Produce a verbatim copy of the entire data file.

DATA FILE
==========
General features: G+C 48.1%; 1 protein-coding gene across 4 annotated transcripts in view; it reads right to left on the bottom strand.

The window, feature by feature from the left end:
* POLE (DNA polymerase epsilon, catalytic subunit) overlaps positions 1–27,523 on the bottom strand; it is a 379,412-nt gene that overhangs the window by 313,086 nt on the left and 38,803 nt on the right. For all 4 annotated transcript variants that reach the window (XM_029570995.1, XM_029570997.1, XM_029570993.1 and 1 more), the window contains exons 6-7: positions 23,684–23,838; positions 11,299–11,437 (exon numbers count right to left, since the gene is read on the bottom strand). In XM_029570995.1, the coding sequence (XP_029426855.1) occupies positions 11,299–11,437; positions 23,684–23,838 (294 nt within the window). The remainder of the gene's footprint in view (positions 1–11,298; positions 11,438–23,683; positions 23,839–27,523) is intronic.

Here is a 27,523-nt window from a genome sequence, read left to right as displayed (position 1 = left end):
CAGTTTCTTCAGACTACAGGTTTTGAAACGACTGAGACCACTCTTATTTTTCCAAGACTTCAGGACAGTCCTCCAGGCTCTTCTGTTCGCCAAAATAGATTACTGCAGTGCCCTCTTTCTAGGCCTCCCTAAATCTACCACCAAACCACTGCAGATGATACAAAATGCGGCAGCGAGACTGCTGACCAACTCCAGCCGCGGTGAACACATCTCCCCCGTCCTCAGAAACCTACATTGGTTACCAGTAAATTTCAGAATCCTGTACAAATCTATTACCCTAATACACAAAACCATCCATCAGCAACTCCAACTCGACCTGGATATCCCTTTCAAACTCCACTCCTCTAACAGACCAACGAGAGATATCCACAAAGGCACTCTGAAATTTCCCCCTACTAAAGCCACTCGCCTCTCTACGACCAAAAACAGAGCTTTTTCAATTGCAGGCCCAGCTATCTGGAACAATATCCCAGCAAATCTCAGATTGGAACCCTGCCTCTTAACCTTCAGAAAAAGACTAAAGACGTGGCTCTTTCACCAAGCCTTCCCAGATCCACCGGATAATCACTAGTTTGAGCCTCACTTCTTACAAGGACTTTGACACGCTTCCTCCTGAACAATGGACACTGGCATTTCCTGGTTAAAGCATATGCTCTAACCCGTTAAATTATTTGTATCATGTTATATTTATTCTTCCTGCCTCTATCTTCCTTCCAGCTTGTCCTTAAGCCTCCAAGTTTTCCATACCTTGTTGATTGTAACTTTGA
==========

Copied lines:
General features: G+C 48.1%; 1 protein-coding gene across 4 annotated transcripts in view; it reads right to left on the bottom strand.

The window, feature by feature from the left end:
* POLE (DNA polymerase epsilon, catalytic subunit) overlaps positions 1–27,523 on the bottom strand; it is a 379,412-nt gene that overhangs the window by 313,086 nt on the left and 38,803 nt on the right. For all 4 annotated transcript variants that reach the window (XM_029570995.1, XM_029570997.1, XM_029570993.1 and 1 more), the window contains exons 6-7: positions 23,684–23,838; positions 11,299–11,437 (exon numbers count right to left, since the gene is read on the bottom strand). In XM_029570995.1, the coding sequence (XP_029426855.1) occupies positions 11,299–11,437; positions 23,684–23,838 (294 nt within the window). The remainder of the gene's footprint in view (positions 1–11,298; positions 11,438–23,683; positions 23,839–27,523) is intronic.

Here is a 27,523-nt window from a genome sequence, read left to right as displayed (position 1 = left end):
CAGTTTCTTCAGACTACAGGTTTTGAAACGACTGAGACCACTCTTATTTTTCCAAGACTTCAGGACAGTCCTCCAGGCTCTTCTGTTCGCCAAAATAGATTACTGCAGTGCCCTCTTTCTAGGCCTCCCTAAATCTACCACCAAACCACTGCAGATGATACAAAATGCGGCAGCGAGACTGCTGACCAACTCCAGCCGCGGTGAACACATCTCCCCCGTCCTCAGAAACCTACATTGGTTACCAGTAAATTTCAGAATCCTGTACAAATCTATTACCCTAATACACAAAACCATCCATCAGCAACTCCAACTCGACCTGGATATCCCTTTCAAACTCCACTCCTCTAACAGACCAACGAGAGATATCCACAAAGGCACTCTGAAATTTCCCCCTACTAAAGCCACTCGCCTCTCTACGACCAAAAACAGAGCTTTTTCAATTGCAGGCCCAGCTATCTGGAACAATATCCCAGCAAATCTCAGATTGGAACCCTGCCTCTTAACCTTCAGAAAAAGACTAAAGACGTGGCTCTTTCACCAAGCCTTCCCAGATCCACCGGATAATCACTAGTTTGAGCCTCACTTCTTACAAGGACTTTGACACGCTTCCTCCTGAACAATGGACACTGGCATTTCCTGGTTAAAGCATATGCTCTAACCCGTTAAATTATTTGTATCATGTTATATTTATTCTTCCTGCCTCTATCTTCCTTCCAGCTTGTCCTTAAGCCTCCAAGTTTTCCATACCTTGTTGATTGTAACTTTGA